Duties of the Landlord:
Arrive on time. The deputy will wait about 15 minutes if the landlord is running late. However, after 15 minutes the deputy will leave the scene. Communication is the key here. Let the Sheriff know if there is an emergency situation. The deputy will try to work with the landlord but he will not wait any longer than 15 minutes if we have not heard from the landlord. If the landlord wants assistance by the Sheriff, the landlord or his agents must not enter the dwelling until the deputy has arrived. Entering before the deputy has arrived may result in the Sheriff canceling the Writ and no performance of the eviction. This is done to ensure both the landlord’s safety and the safety of the deputy, but moreover, to limit liability to the Sheriff and the landlord by false accusations made by disgruntled tenants. If the landlord starts moving property out before the Sheriff arrives, he cannot ensure the eviction has been done in a lawful manner. The landlord should not take any action without the assistance of the Sheriff. Any knowledge the landlord can provide about the tenant is helpful to the deputy. It is important for the Sheriff to know if the tenant may have any weapons in the dwelling, or if the tenant has been arrested for assault, or believed to be dealing drugs. Incidental information, such as inoperative cars, pets, waterbeds, and juveniles left alone is also important because they can prolong the eviction and may necessitate additional preparation by the landlord or sheriff (animal control). If the landlord knows the tenant has changed the locks, the landlord may want to have a locksmith available at the appointed time. The landlord must supply sufficient personnel (movers) to allow speedy removal of the property. The deputy, at his discretion, can cancel the eviction for lack of sufficient personnel. If the eviction is canceled for lack of sufficient personnel, the landlord may be required to pay additional fees for the service of the new writ. We usually recommend at least three to five people depending upon the amount of property inside.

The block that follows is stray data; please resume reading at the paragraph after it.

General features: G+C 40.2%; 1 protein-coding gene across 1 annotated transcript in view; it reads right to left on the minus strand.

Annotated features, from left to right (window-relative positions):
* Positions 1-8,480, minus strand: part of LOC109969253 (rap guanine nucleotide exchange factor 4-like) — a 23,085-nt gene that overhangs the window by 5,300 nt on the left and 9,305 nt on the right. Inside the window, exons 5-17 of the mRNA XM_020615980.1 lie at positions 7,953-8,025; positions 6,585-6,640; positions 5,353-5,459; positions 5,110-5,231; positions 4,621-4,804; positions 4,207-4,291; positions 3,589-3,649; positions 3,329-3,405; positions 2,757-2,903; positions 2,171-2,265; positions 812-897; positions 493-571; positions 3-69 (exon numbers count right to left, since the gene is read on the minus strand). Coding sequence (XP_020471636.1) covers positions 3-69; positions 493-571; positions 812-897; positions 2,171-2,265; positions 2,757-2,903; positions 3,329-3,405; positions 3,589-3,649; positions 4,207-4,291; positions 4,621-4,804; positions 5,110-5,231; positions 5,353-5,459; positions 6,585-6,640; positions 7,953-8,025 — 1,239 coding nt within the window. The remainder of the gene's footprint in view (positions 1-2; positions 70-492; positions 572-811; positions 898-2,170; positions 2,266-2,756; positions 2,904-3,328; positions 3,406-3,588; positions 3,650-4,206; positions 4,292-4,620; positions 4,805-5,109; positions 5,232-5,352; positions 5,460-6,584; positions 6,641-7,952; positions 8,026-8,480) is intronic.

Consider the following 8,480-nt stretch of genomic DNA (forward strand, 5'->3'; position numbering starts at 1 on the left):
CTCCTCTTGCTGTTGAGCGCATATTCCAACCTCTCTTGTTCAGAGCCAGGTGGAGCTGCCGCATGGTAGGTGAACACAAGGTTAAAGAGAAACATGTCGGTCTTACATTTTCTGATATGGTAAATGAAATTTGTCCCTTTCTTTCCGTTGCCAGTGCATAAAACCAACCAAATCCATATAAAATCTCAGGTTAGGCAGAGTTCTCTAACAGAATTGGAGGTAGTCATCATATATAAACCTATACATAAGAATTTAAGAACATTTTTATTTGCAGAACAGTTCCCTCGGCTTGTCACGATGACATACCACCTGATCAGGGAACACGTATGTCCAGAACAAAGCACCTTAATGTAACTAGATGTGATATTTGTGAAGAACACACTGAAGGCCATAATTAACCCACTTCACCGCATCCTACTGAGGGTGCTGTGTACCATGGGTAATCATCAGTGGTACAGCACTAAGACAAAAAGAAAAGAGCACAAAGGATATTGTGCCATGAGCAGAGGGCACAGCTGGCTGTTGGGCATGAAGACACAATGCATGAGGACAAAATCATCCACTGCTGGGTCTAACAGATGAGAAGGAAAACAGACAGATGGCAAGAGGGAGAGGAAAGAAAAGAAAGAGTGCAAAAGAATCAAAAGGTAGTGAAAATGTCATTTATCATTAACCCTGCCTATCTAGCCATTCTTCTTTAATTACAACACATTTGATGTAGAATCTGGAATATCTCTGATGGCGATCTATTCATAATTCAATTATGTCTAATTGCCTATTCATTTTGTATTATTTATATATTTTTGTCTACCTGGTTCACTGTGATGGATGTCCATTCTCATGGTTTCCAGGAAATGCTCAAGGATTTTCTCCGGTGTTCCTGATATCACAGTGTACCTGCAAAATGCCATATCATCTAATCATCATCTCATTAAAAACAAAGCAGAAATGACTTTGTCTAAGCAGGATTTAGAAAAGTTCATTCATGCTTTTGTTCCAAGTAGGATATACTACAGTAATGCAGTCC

THE DEPUTY IS THERE ONLY TO MAINTAIN PEACE AND TO PROTECT THE PUBLIC FROM HARMFUL OBJECTS.
The wise landlord should come prepared with tools (hammer, screwdrivers, etc.) and boxes or bags in which to place loose items. Dangerous household hazardous materials or chemicals will not be placed at the curb and it will be the duty of the landlord to properly dispose of those materials. Other objects, which could be considered dangerous to the public, will be confiscated by the deputy and brought into the office after inventory of the items, i.e., guns, knives, prescription medication and paraphernalia, and urns. While the Virginia code does not require the landlord to change the locks after completion of the eviction, the landlord may want to consider doing so.
TO THE TENANT:
On the day of the scheduled eviction, all property will either be placed to the nearest public way or placed in a designated storage area, which can be the dwelling unit. Should the tenant leave any pets, they will be removed by animal control. Pets may be recovered by contacting the Warren County Animal Control by phone at 540-635-4128. Any dangerous properties, (i.e., guns, knives, prescription medications, etc.) seized may be recovered from the Sheriff’s Office by contacting the office within 24 hours of the execution of the writ. Identification will be required before release of any property, and only the tenant listed on the Writ can pick up the property. If the tenant cannot be present when the eviction takes place, the tenant may want to have someone whom they trust there to protect their property. The Sheriff can only ensure the safety of the tenant’s property while he is there. Once the Sheriff leaves, he is no longer responsible for the tenants property. In the event there are children home at the time of the eviction without an adult, the Department of Social Services will be contacted.